SOME of us are social media crusaders. Some of us are just trolls (minus the multi-coloured coiffure), hiding behind our keyboards and hammering out insults we wouldn’t dare to say to someone’s face. Trigger finger turned Twitter finger. Shots fired. You haven’t asked for my opinion, but you will get it. Because it’s my right to tell you why I am right and you are wrong.

Your freedom to say what you want will, in some way, impact on my freedom to say what I want...

Stand for something, or you’ll fall for anything. I love opinionated people. Fences are for separating neighbours, not for sitting on. I always say there’s nothing wrong with having an opinion, as long as it’s an informed opinion. If your opinion isn’t informed, educate yourself, and then talk to me. Don’t waste my time with your piecemeal judgments blended with soundbites from Sky News and headlines from the Daily Mail. And if you want to have a controversial opinion, be prepared for a debate. Don’t be one of those ‘I’m not having a conversation about this’ types after decreeing all asylum seekers should be 'sent back to where they came from', shying away from the possibility of verbal mortal combat.

You could argue that social media has encouraged us to become more critical: we’re empowered by volumes of information immediately at our fingertips. After all, we can scope out the real-time commentary of our favourite celebrities, media outlets, colleagues, friends, and even our friends’ mums to formulate our own views. A true 360° perspective.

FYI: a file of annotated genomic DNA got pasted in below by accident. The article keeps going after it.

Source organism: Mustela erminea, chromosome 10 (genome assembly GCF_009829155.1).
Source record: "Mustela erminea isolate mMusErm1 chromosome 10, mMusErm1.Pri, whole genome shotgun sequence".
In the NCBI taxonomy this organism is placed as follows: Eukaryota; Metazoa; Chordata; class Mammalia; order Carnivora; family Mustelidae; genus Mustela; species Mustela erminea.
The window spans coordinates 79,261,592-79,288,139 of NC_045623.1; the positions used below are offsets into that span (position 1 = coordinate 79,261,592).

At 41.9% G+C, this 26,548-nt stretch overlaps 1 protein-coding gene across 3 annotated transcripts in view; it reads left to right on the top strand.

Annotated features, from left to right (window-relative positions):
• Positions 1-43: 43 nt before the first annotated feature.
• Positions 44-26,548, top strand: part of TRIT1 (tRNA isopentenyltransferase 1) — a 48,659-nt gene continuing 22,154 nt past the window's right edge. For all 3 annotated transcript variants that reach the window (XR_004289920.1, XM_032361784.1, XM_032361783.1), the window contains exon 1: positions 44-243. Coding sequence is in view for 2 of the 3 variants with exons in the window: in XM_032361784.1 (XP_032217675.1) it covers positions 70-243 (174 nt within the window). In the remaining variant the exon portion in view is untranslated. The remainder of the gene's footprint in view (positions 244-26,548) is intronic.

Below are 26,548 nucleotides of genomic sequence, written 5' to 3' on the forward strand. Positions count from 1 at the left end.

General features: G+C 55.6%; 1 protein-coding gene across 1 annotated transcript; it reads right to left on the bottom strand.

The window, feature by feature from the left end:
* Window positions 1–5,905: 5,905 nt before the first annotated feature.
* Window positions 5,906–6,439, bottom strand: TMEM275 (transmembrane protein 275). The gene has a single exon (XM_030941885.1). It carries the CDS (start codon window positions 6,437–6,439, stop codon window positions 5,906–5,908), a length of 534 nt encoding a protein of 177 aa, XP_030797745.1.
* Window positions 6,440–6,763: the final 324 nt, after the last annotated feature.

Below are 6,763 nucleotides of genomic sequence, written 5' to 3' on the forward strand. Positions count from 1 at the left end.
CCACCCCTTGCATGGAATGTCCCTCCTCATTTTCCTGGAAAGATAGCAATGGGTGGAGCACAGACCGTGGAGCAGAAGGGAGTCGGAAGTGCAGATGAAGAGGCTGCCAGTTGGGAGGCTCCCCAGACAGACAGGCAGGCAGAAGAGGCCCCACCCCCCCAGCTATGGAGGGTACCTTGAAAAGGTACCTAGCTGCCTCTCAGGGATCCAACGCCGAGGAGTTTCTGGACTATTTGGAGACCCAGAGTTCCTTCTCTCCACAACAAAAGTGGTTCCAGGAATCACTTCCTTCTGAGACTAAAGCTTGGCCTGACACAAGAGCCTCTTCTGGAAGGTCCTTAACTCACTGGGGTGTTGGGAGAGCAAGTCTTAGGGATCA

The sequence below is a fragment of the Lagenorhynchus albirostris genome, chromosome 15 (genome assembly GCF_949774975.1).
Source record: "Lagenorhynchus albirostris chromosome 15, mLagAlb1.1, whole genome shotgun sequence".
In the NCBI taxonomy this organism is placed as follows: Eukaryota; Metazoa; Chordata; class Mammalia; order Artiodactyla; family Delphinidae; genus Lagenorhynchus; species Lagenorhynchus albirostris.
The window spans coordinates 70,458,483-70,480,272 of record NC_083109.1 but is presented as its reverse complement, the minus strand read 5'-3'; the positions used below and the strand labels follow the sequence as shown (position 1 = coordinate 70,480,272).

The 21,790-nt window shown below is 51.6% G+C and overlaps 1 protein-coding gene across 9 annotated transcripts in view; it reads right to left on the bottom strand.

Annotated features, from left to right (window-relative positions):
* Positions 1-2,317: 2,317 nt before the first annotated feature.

We all have the freedom to speak our minds but there’s one reality we don’t tend to acknowledge; your freedom to say what you want will, in some way, impact on my freedom to say what I want.


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Everyone is a critic. We’ve all read reviews of albums, books, headphones and holidays and depending on how well written they are, we’ll take the opinions expressed in these reviews to be true. Two other things about opinions are (a) they’re plentiful and (b) they are entirely subjective. Opinions have the power to unite and to divide. When we share the same passion or disdain for a person, place or thing, we belong to a group of people who are like us.

Ultimately, that’s what we like to know: that people feel the same way as us about what we think is important. But if anyone dares to disagree with us, we aren’t scared to belittle them with overly verbose explanations of why they should take their opinionated-self off somewhere else. If we’re allowed to be opinionated, then it also means we have to be tolerant of the fact not everyone will agree with what we say. Every person is a walking pop-up book: full of anecdotes, tales, trials and tribulations. And we all have our own values, opinions and experiences that have shaped us into the people we are.

The need to express your opinion can feel like a form of compulsion. Just this week, the Pope has written out to all Roman Catholic priests telling them they can forgive a woman who repents for having an abortion during the upcoming Holy Year of Mercy. Excuse me? No human being has the right to determine whether someone else’s soul can be redeemed for their perceived sins. I’m sure there are plenty of people who disagree with me. But I’m willing to have the debate.

Differing opinions are an opportunity to talk and to explore different ideas that you might not have considered. There’s a fine line between healthy dialogue and a heated argument. Just because technology has made it easy for us to tell the world what we think, it doesn’t mean that we have to. The strength lies in knowing when to voice your opinion, and to know that your view isn’t confined to a Facebook post, self-indulgent tweet, or trolling tirade. Use your opinion wisely: it’s a loaded weapon.